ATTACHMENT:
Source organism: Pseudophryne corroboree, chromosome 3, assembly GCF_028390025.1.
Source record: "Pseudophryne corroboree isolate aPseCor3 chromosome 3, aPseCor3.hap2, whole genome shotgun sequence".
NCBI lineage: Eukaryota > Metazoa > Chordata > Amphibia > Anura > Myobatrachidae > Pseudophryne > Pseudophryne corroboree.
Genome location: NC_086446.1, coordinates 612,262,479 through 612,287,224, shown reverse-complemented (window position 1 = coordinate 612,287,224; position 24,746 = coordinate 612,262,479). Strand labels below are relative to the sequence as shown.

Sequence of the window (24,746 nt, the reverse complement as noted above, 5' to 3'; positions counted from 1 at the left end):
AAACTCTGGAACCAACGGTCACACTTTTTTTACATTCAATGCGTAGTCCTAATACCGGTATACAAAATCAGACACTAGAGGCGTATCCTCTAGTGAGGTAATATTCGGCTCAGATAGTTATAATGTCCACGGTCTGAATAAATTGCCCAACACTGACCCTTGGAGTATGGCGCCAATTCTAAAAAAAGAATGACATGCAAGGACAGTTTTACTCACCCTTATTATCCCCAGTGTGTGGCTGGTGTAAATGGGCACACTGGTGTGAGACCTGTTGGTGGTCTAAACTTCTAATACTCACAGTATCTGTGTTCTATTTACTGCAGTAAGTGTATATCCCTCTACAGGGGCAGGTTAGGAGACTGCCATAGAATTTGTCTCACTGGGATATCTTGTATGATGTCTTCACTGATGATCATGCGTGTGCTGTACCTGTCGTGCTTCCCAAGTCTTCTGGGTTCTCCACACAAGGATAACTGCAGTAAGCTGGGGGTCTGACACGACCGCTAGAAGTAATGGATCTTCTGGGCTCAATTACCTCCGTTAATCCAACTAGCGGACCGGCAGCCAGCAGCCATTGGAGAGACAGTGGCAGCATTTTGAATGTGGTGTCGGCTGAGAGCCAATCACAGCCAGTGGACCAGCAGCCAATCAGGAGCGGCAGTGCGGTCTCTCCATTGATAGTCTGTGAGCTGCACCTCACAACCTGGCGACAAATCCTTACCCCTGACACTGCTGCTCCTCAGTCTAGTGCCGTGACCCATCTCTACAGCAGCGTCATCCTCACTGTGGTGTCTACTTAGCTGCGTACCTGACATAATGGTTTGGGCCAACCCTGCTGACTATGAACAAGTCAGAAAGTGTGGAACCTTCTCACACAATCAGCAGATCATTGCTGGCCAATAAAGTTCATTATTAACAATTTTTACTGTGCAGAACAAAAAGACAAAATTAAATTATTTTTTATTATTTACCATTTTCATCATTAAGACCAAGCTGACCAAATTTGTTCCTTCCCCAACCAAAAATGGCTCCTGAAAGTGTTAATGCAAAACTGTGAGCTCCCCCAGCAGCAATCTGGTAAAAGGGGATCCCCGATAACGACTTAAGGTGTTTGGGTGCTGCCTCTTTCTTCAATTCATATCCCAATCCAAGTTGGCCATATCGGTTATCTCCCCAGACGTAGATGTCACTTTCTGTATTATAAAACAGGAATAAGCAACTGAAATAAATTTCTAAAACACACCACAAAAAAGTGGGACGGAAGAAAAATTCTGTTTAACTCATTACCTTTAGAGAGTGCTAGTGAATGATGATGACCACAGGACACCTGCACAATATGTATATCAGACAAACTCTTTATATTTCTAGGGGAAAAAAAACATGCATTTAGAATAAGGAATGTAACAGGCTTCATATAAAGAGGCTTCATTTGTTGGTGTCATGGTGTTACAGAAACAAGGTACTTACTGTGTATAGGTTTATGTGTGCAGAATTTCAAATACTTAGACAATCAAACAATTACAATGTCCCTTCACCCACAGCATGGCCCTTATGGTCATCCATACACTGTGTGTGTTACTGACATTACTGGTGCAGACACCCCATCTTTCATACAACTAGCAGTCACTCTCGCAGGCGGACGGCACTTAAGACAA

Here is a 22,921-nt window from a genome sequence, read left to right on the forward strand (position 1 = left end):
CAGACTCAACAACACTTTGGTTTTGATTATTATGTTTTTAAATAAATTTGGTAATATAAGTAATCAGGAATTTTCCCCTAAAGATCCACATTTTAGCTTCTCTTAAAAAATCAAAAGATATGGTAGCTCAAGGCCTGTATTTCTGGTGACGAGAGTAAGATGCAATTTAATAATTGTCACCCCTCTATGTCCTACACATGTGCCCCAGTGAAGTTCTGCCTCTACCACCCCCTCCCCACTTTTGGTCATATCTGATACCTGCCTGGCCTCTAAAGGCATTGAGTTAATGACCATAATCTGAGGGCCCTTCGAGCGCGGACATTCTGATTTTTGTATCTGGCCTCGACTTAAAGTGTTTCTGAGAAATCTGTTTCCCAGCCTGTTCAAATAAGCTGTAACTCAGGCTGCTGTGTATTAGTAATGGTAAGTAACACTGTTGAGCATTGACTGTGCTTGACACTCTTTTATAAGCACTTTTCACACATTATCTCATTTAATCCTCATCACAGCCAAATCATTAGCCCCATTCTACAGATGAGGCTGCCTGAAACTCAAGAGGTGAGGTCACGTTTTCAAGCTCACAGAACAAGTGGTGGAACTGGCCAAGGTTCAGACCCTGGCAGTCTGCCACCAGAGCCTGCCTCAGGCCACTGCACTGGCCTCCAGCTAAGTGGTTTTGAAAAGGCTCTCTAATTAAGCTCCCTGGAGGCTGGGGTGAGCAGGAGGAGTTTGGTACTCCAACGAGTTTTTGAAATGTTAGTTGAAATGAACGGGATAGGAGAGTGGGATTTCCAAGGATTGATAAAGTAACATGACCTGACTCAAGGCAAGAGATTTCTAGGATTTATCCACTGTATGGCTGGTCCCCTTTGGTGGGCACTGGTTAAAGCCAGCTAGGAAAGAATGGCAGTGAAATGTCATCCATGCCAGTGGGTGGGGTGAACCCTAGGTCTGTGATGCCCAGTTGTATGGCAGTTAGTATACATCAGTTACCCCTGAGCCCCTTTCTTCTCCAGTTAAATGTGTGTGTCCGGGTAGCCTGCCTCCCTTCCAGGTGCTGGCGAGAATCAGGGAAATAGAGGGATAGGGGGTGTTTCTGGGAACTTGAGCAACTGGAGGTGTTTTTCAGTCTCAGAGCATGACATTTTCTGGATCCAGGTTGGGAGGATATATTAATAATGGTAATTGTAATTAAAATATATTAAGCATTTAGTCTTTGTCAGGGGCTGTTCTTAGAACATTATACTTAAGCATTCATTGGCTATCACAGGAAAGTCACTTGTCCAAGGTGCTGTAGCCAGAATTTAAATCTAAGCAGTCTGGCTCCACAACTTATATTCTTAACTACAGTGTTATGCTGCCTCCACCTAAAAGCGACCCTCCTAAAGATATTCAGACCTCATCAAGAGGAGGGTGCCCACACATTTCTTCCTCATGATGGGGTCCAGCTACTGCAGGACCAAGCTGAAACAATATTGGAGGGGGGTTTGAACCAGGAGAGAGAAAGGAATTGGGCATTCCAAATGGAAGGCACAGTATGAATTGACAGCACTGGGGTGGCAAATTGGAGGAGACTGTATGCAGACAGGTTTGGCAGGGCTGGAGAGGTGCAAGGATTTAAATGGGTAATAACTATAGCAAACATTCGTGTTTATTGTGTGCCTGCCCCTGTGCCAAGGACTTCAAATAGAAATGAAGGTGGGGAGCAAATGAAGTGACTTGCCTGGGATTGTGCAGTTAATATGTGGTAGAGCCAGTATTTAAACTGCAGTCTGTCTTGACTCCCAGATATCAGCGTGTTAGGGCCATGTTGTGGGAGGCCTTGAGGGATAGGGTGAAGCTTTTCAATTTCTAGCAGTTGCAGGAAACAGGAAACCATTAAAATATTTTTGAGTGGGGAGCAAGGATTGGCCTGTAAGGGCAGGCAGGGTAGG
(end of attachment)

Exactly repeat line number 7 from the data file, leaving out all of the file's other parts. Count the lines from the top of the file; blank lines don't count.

Here is a 22,921-nt window from a genome sequence, read left to right on the forward strand (position 1 = left end):